PostPosted: Tue Mar 26, 2019 6:37 pm 
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Joined: Fri Sep 30, 2011 10:11 am
Posts: 11
I'm more than a little bit dismayed by the answers given. Sure, they're okay as far as they go, but ...

Did you notice the title of this forum? It was originally founded as KitGuitarForum(dot)com, in 2005. I was its founder and sole operator for almost three years. I sold it to John at BluesCreekGuitars.

John has expanded what was once a lively, thriving forum dedicated specifically to building guitars from kits. While I was building (which I stopped only two years ago because of an injury), I built twenty of them, from Martin, Stewmac, Blues Creek, Waldron, and even one of those real cheapos from a big tool company, whose name I've forgotten. During the time I was active, I wrote three books on building kits, which have now been combined into three books. One is a free introductory little book, and if you want to read it, you can download it for free athttp://nichebooks.com/KitGuitarIntro_2018.pdf. Anyone who is interested, get it and read it!

We had about 900 members in the original KitGuitarForum. It was much simpler and smaller, and almost every one was active on the forum. You would have gotten a much more enthusiastic answer from any one of them. Some have continued to build from scratch, and their work is beyond beautiful.

But the spirit of the forum has been lost. I at one time was told by John that he would maintain the ad for my guitar books as long as he had the forum. I don't know if he's sold it or not, but the ads no longer are there.

Anyway, MY two cents worth is: Start with a kit and learn the easy way.

Bill Cory


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 Post subject: Re: DIY Kits
PostPosted: Wed Mar 27, 2019 6:56 am 
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Joined: Fri Mar 03, 2006 7:09 pm
Posts: 5985
Location: Hegins, Pa
bill
We had taken them down as the links didn't work please send me the link and we will redo them for you. I do send people to amazon all the time your manuals are a great item. I know we had emailed you about that but never heard back .

I think for the most part we still work hard to keep things easy after all the KGF is still going and we now have over 6000 members worldwide.

Please feel free to tell us what you think we can do. Kits are still out there but many of the members have gone beyond kits and went to building from scratch. I never lost the point of kits and I also allow others opinions on technques and suppliers to be freely expressed.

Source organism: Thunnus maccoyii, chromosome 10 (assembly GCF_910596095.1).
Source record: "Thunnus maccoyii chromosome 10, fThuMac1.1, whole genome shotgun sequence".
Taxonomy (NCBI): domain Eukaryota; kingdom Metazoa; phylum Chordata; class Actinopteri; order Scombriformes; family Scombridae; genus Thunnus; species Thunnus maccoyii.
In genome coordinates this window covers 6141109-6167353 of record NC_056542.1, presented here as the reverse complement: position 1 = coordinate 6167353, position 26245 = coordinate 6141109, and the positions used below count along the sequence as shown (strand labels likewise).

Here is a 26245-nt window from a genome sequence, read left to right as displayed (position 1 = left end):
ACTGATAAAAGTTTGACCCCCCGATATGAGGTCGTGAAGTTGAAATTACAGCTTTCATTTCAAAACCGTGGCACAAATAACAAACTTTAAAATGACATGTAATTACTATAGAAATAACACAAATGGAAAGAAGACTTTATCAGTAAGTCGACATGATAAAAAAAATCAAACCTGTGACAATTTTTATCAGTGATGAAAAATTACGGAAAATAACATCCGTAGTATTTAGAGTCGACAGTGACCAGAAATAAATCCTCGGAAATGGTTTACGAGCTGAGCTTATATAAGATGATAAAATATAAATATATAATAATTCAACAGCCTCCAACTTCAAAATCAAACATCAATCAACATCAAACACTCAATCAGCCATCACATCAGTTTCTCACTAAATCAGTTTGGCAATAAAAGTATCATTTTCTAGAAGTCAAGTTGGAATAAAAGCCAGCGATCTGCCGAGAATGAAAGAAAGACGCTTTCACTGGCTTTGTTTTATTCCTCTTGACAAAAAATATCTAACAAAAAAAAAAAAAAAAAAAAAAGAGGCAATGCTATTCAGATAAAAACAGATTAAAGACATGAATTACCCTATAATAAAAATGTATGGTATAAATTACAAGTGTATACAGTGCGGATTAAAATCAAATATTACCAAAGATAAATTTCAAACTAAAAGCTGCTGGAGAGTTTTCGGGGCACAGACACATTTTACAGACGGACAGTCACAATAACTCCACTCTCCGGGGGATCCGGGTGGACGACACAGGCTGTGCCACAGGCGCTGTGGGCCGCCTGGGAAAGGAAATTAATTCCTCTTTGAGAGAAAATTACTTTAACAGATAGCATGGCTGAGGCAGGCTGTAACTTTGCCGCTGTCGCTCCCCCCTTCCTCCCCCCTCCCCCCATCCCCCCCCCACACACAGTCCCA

I am proud of the members and the information we share. Yes things changed but so did a number of issues. The lacey act now plays a part of us wood supply. Yes kits are still a big part of this but many of the members have gone out to making guitars so it has become more than just kits. That isn't a bad thing. Ebay has become a dumbing ground for poor quality kits and we try to help with what people do with those issues.

_________________
John Hall
Blues Creek Guitars Inc
Authorized CF Martin Repair Center
president of Association of Stringed Instrument Artisans
http://www.bluescreekguitars.com


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 Post subject: Re: DIY Kits
PostPosted: Wed Mar 27, 2019 2:28 pm 
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Joined: Fri Mar 03, 2006 7:09 pm
Posts: 5985
Location: Hegins, Pa
https://www.kitguitarbooks.com/
Bill's link is up and running. Bills original banner was removed as the link was not working and I mistakenly thought he took it down.
You will soon see the banner back Apologies to bill for the lost banner

_________________
John Hall
Blues Creek Guitars Inc
Authorized CF Martin Repair Center
president of Association of Stringed Instrument Artisans
http://www.bluescreekguitars.com


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 Post subject: Re: DIY Kits
PostPosted: Mon Jun 03, 2019 1:33 am 
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Joined: Wed Jan 30, 2008 11:36 pm
Posts: 219
As a kid who stumbled across this (Bill's) forum, and (Bill's) books over a decade ago, I'm very disappointed in that response from Bill Cory. The world wide web was an entirely different place back in 2006 (2008 when I had officially signed up apparently), and ultimately the technology of a forum has been largely replaced by instant social media connections from platforms with notifications and tethers to your hips.

I'm disappointed that the founder, whom I have always had much respect for an ultimately credit a large piece of my professional abilities to, would jump on this forum page with such a jab to John. I was regularly active on this forum for the time Bill continued to maintain, well throughout the time the torch was passed to John.

I would also like to point to the frustration that the "kit guitar forum" has gravitated away from "kits". If anyone was under the belief that a "once thriving forum" for kit guitars would have survived over a decade and maintained the majority of those members whilst upholding the "kit only" mentality would be sorely mistaken. Most of those individuals would have outgrown the forum (which many have regardless) and I believe that the fact that this forum is still active is due to the natural evolution to facilitate all forms of building. I would point my fingers at the changing internet platform for why there may not be as many new members (if that were the case).

Very disappointed to read that post. And with those initial jabs thrown, I would add that I have reached out to Bill on several occasions to express my thanks, and I don't believe I've ever gotten a response. That may be for various reasons, but on the flip side, I've gotten nothing but enthusiasm and gratitude from John Hall, who always seems to have or make time to help anyone out. I don't appreciate reading such a tactless shot at what this forum has become. As far as I'm concerned that's a private phone call, a private message, or a judgment you've lost the right to make as soon as the decision to pass the torch was made.

My .02